How to make a successful panel and Q&A?

Whether it’s for a film festival or not, here are some tips to keep in mind while hosting a panel and Q&A:

Identify Your Audience

  • Who is your audience, and what do they want to hear? Who is the moderator? Who are the panelists? And finally, who is the host and what are their goals with this event or panel discussion (to educate, to entertain, etc.)?

Reach Out to Panelists

  • To host a successful panel and Q&A, you need experts who will be able to answer questions from the audience and engage with them in an interesting way. 
  • When reaching out to potential tutors and speakers, provide them with information about their role on the panel: what topics they’ll be speaking about, how much time they’ll have for their presentation/talk, where their presentation will take place etc.. This helps ensure that each speaker knows how they should prepare their talk or lecture beforehand—and allows everyone involved enough time to practice before the big day arrives!

Invite the Right Moderator

  • The moderator should be well-versed in the topic. They should be able to answer questions from the audience, which will ensure that they stay engaged throughout the session.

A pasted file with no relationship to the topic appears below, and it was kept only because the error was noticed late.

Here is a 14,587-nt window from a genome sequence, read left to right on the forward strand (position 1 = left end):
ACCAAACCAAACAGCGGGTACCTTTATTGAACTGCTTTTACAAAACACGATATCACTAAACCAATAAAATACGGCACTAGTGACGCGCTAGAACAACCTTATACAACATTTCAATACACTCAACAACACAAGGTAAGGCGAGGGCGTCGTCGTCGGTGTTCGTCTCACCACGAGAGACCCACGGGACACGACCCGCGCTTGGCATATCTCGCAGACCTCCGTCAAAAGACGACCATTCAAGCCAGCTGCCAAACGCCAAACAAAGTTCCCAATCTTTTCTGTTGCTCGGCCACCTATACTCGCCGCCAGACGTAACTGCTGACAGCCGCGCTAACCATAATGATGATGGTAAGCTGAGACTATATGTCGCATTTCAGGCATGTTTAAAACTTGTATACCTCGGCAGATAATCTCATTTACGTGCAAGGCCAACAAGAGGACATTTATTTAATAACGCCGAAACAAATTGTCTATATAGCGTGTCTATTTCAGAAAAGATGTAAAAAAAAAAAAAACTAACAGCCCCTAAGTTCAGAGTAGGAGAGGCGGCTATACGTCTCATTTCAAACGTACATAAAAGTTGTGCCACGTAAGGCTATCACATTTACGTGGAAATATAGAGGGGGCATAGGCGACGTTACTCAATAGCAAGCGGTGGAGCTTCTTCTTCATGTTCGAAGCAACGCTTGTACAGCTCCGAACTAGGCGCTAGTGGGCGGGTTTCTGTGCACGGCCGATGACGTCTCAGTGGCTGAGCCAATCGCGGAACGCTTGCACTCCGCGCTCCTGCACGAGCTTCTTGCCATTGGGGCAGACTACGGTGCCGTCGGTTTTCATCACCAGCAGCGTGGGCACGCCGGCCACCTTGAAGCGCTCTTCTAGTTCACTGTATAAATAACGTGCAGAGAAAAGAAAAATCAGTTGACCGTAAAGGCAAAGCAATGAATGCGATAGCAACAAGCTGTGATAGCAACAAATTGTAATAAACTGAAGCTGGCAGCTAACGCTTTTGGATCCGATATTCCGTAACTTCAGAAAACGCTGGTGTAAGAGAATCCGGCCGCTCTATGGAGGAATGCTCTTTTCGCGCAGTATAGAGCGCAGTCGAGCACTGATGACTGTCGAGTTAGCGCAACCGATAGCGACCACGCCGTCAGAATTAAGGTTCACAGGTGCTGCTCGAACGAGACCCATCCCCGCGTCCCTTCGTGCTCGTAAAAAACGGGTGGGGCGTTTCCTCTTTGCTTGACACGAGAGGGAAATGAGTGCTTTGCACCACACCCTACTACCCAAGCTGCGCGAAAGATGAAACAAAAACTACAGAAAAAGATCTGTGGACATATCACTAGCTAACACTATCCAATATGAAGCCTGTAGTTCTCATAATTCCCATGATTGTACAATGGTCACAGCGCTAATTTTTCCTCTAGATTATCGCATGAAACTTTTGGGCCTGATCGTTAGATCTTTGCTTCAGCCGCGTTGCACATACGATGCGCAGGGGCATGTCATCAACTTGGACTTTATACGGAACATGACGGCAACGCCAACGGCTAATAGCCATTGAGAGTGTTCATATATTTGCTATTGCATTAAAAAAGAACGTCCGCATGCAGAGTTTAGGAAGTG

• The moderator should be able to draw out panelists for more detailed answers than “yes” or “no.” This is especially true during Q&A sessions when many people want a chance at asking questions but only one person gets asked each time around, mainly because speakers often leave early so as not to interrupt anyone else’s turn (which is understandable). 

Create an Agenda

  • Have a plan of attack. There’s no point in having a great Q&A if it doesn’t really go anywhere, so have an idea of where it will lead—and how many questions there’ll be along the way.  It’s also important to have an idea of what could happen next if certain answers are given; be prepared with backup plans.

Practice a Run-Through

  • The rehearsal is the place where you work out all of the kinks. If something doesn’t go exactly as planned, that’s OK—as long as it’s not a complete disaster! You can fix it during the rehearsal, hopefully without anyone noticing.
  • Practice in a similar location to where your panel will be held, to ensure that everything works properly there too. It’s also important that you use all of the equipment that will be used during your panel: microphones and speakers (if any), chairs or other furniture (if any), etc., so that everyone gets used to how things work.
  • It’s also important to practice with the same moderator and panelist!

A successful panel discussion will depend largely on those involved.

The success of a panel depends largely on those involved. If they are not prepared to answer questions, or ready to provide answers (and not just one-word responses), it can be difficult to keep a discussion going. Make sure you follow the steps mentioned above and be as prepared as you can for a successful panel.

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